Alfieri's Spadone




Click on the cover to buy Ken's translation of Francesco Alfieri's treatise on the two-handed sword, with a modern pedagogical guide for historical fencers, or scroll down to read about it.

Alfieri cover


Link to the original (PDF)

"Ken Mondschein brings to practitioners of both modern and ancient fencing systems a clear and concise translation of an important but often-overlooked work, Francesco Alfieri’s Lo Spadone, along with relevant sections from Giuseppe Colombani, Giacomo di Grassi, Camillo Agrippa, and from a manuscript known as the Anonimo Riccardiano. Together these works give us a clear picture of the spadone, a weapon and fencing style of the Renaissance that was in its day as important as the better-known rapier... It is through well-conceived and well-executed works such as this one that ancient fencing continues to live, and to speak to new audiences. "

—Maestro Sean Hayes


Corrections and Emendations:

p. 44: Read "finish" for "feint"; I misread "finti" for "finiti."

p 65: "and never give a thrust unless he seems rather weak."

p. 89, Section 1.4.1: Games that build fencing skills such as distance, timing, differential reaction, etc., are best of all.

p. 89, Section 2.3: There are other correctives possible for people who hit with excessive force, such as purposely-designed partner drills.

p. 105, Section 3.3.9, line 2: Obviously, "Parries" rather than "P' arries." The typesetter introduced this error and then did not change it.

p. 114, Section 3.8: The photos show the point ascending in parries 5 and 6, whereas elsewhere I say to parry with the point sloping down; the photos, of course, show the "classical" parries from sabre.

! I would also like to make a significant note here: After several broken and brusied fingers, in lieu of (or in addition to) the parries in fifth and sixth, I am now making them in a sort of high guard (Fiore's posta di finestra) with the point more forwards and the hands pulled back and raised over the head.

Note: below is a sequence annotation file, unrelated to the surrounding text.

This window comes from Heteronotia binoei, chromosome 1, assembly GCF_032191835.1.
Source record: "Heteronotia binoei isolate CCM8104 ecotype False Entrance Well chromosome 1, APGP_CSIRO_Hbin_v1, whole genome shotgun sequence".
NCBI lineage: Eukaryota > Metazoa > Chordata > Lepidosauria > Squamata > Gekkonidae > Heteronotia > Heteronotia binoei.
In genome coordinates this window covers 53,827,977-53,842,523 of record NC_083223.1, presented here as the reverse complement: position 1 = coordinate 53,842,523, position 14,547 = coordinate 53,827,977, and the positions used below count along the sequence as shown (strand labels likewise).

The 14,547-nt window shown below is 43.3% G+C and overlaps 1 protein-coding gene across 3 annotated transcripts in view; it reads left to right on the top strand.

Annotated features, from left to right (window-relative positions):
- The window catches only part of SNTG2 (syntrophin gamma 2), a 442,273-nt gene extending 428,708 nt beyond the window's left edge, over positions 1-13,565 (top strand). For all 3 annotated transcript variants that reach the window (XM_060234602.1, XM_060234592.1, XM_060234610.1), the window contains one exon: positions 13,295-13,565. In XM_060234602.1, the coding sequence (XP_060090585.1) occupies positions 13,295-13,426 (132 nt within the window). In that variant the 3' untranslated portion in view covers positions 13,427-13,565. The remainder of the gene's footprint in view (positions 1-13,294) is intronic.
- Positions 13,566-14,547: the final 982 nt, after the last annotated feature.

p. 199, third paragraph, sixth sentence: The "moulinet" should say "molinello," of course.

p. 125, Section 4.4.2: "It is easiest to align the true edge with forehand cuts, and the false edge with reverse cuts, as Grassi and other sources advise... This exercise is essentially the 'thwart' cut, if it is made with the compass step (Section 5.8)." Of course, most German sources (Meyer, for instance) say to make a forehand thwart (zwerchau) with the back edge while placing the thumb on the flat of the blade, while the reverse is made with the true edge. Italian and Spanish sources are frustratingly unclear: Alfieri is silent; Fiore and Vadi say, in general, to cut reverses with the false edge, and this is my interpretation of Figueiredo and Grassi (see p. 72). It also feels more natural with a long, heavy sword. (Thanks to Emil Andersson for bringing this up.)

I personally don't think it matters which edge is used, so long as it is done effectively; my own practice is to do both forehand and backhand thwarts with the true edge—which obviously contradicts the sources, but which feels more natural in light of how I was trained and the fact that I often get my thumb hit rather painfully when putting it on the flat of the blade.

There is also some repetition in the paragraph.

p. 168, Section 8.1: The very last line on page should read "Fencer B." (Thanks to Chris Palagi for catching this.)

p. 190, Section 11.2.2: The croisé is the German mutieren. (Thanks to Steven Hirsch for pointing this out.)

p. 110, Section 3.6.1: Fiore, of course, mentions the via, or line of direction.

p. 141, Photo 5.6.1–1: The footprint for my right foot should be at an angle, along what will be the new line of direction.

p. 151, Section 6.1.3: The "star" drill is actually found in Meyer, though I developed it from an escrima drill several years before I discovered Meyer's work through Jeffrey Forgeng's translation.

p. 170, Section 8.3: In the circle drills, the forward foot should match the direction you are cutting from, i.e., the right foot if cutting from the right. Obviously, these are indirect ripostes, since the molinello changes lines. (Also, the first "thus" before the list is the wrong font size.)

p. 176, Section 8.6, third item in the bulleted list: Fencer A should drop his point to seventh, not first. (Thanks to Chris Palagi for catching that.)